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Stella McCartney and The RealReal on How to Keep Clothes Out of the Dump

The real problem with fast fashion is not necessarily the speed at which it’s produced, but that somewhere along the way, the clothing became disposable, too.

To mark Fashion Revolution Week, Stella McCartney and The RealReal hosted an intimate discussion on sustainability at the British affordable luxury brand’s SoHo store Thursday.

Stella McCartney’s head of sustainability Claire Bergkamp said it’s “incredible” that 100 countries are now involved with Fashion Revolution Week, which was created in the aftermath of the Rana Plaza disaster and urges the industry to “take responsibility for how things are produced, where they’re made and who the people are that are actually in the supply chains doing this work.”

The brand has long made sustainability the focus of its business and can now trace more than 90 percent of its source materials. “This is something that’s near and dear to us about wanting to ensure integrity in how our products are made,” Bergkamp said.

Because Stella McCartney pours its “blood, sweat and tears” into designing eye-catching, sustainable collections and building a responsible supply chain, the brand pursued a new partnership with The RealReal—the luxury consignment outlet—to further the lifecycle of its products.

Luxury and resale partners should be “friends not enemies,” Sasha Skoda, women’s category for The RealReal, said.

“With how quickly trends are moving and the effect of social media, Instagram and influencers, what is happening to those clothes you were wearing six months ago that you wouldn’t be caught dead in today? That’s a thing that we [as consumers] have to own up to,” Skoda said, acknowledging the stark reality that tons and tons of clothing end up in dumps and landfills annually.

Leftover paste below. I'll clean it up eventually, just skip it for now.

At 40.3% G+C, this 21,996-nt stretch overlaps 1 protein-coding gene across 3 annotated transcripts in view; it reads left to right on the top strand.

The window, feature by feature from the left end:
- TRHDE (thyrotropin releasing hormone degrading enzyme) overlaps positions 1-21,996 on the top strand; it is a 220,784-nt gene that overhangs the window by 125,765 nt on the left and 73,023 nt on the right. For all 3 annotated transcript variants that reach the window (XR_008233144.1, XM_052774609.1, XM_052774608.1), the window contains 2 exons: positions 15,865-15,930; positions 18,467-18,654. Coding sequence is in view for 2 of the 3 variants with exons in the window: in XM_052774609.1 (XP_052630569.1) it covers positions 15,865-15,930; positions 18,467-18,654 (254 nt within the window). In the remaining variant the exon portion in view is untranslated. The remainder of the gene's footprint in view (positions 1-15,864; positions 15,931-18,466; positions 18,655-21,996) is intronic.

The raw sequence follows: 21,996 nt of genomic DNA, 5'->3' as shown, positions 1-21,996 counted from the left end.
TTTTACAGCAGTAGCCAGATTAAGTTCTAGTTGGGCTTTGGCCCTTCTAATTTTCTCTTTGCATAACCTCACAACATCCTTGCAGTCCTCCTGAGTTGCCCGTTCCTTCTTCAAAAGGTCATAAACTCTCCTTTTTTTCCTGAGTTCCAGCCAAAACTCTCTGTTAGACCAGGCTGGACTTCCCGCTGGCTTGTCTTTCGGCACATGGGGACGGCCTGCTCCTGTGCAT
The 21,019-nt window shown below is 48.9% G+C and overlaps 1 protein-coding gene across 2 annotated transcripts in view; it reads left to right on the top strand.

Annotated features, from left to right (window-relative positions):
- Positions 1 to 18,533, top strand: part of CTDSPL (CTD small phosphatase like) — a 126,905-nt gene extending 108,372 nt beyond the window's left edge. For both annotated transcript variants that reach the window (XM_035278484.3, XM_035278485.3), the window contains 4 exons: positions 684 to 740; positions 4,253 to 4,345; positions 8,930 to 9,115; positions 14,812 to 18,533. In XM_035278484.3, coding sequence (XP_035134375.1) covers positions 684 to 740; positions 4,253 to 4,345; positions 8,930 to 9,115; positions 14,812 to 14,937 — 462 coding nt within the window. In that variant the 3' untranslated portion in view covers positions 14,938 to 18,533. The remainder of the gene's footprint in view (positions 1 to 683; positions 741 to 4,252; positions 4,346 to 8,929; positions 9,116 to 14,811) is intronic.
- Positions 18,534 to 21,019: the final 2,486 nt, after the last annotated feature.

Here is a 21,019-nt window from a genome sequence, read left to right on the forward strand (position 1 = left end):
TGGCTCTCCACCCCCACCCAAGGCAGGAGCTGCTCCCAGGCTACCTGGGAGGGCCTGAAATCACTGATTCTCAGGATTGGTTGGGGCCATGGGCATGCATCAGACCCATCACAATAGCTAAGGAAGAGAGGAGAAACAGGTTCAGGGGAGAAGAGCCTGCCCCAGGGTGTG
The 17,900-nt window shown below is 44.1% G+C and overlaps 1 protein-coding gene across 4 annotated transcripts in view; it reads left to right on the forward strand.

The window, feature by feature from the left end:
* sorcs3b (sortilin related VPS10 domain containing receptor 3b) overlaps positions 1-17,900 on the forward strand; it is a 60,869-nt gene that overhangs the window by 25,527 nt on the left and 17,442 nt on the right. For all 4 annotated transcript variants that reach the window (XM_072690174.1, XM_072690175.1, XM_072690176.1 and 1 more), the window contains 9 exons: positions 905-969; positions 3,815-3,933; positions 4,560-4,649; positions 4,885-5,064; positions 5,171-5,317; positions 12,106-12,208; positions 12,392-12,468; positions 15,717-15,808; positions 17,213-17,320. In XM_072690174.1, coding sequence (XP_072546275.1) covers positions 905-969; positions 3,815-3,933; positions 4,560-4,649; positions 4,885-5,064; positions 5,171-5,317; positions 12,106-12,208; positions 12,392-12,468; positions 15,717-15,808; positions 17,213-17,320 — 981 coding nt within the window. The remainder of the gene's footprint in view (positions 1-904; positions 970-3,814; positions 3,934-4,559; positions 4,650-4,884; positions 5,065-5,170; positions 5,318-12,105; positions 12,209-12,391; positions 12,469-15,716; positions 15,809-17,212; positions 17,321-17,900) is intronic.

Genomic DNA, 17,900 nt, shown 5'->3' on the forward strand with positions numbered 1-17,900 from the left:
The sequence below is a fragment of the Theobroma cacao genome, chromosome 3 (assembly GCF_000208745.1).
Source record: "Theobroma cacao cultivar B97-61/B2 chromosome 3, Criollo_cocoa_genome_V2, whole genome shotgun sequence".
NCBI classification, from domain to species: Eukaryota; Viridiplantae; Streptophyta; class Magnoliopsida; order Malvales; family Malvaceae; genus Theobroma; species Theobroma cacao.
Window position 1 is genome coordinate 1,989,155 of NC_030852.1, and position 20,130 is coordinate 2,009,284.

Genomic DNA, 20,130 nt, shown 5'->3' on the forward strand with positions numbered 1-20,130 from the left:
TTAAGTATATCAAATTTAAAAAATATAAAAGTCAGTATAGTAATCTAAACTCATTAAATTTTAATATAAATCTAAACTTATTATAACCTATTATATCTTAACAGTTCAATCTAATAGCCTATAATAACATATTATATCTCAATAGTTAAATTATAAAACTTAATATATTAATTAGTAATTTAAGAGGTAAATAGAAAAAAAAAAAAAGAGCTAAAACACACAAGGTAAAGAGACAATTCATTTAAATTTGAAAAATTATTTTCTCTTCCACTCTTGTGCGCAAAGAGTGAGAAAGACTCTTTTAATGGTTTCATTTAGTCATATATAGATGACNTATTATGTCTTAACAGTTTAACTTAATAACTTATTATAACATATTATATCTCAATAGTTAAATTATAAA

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Brands must start paying attention to millennial and Gen Z consumers, whose desire for sustainable goods isn’t being satisfied, evidence indicates. Skoda cited a report stating that while 70 percent of millennials say they care about acquiring sustainable goods, just 30 percent have actually made sustainable purchases, perhaps signaling they can’t find products that meet their requirements for both aesthetics and mindfulness.

That’s where The RealReal can make a difference, promoting the “democratization of fashion,” Skoda said, “and being able to expose a younger demographic who might not be so aware of the impact of fashion on the world.”

“When you look at Gen Z and millennials, they’re growing up shopping at Zara and Forever 21. It’s just second nature to them,” Skoda continued. “If you’re able to expose them to luxury prod they can actually afford and they start to wear these clothes and realize that they feel different and last longer, they’re probably going to start thinking about where they’re spending their money.”

Enabling that wake-up call among younger consumers could go a long way toward “breaking the cycle” of buying and throwing away unwanted clothing get more people interested in luxury’s value proposition.

The art of sustainability

Stella McCartney cut virgin cashmere out of its supply chain years ago when it realized how the fiber contributes to desertification in Inner and Outer Mongolia. Instead, the brand uses recycled cashmere sourced from scrap fabrics in Prato, Italy, where roughly a dozen people in sprawling warehouses sift through “bales and bales” of textile factory waste from garments like “camel coats” and “knitwear.”

Bergkamp said they just sit on floor “touching fabrics. It’s genuinely an art,” she added. “They have an incredibly refined sense of feeling.”

Though she doesn’t usually think of “human piece” of textile recycling, Bergkamp said these workers serve a valuable purpose, helping to “sift through the waste” and turn it into a resource.

The science of tomorrow’s materials

Fashion hasn’t really gotten any new materials since World War II, Bergkamp said, which can become a “boring” rotation of cotton, wool, nylon and other familiar fabrics.

But exciting things are happening in biotech, she said, pointing to Stella McCartney’s collaboration with biomaterials innovator Bolt Threads, which perhaps is best known for producing Microsilk made without silkworms or spiders. The brand used Bolt’s newest material, Mylo, to produce a vegan-friendly bag made from mushroom roots that’s currently on display at the Victoria & Albert Museum’s “Fashioned From Nature” exhibition. “There’s a real movement happening for the creation of completely new materials—things we never thought of,” Bergkamp said.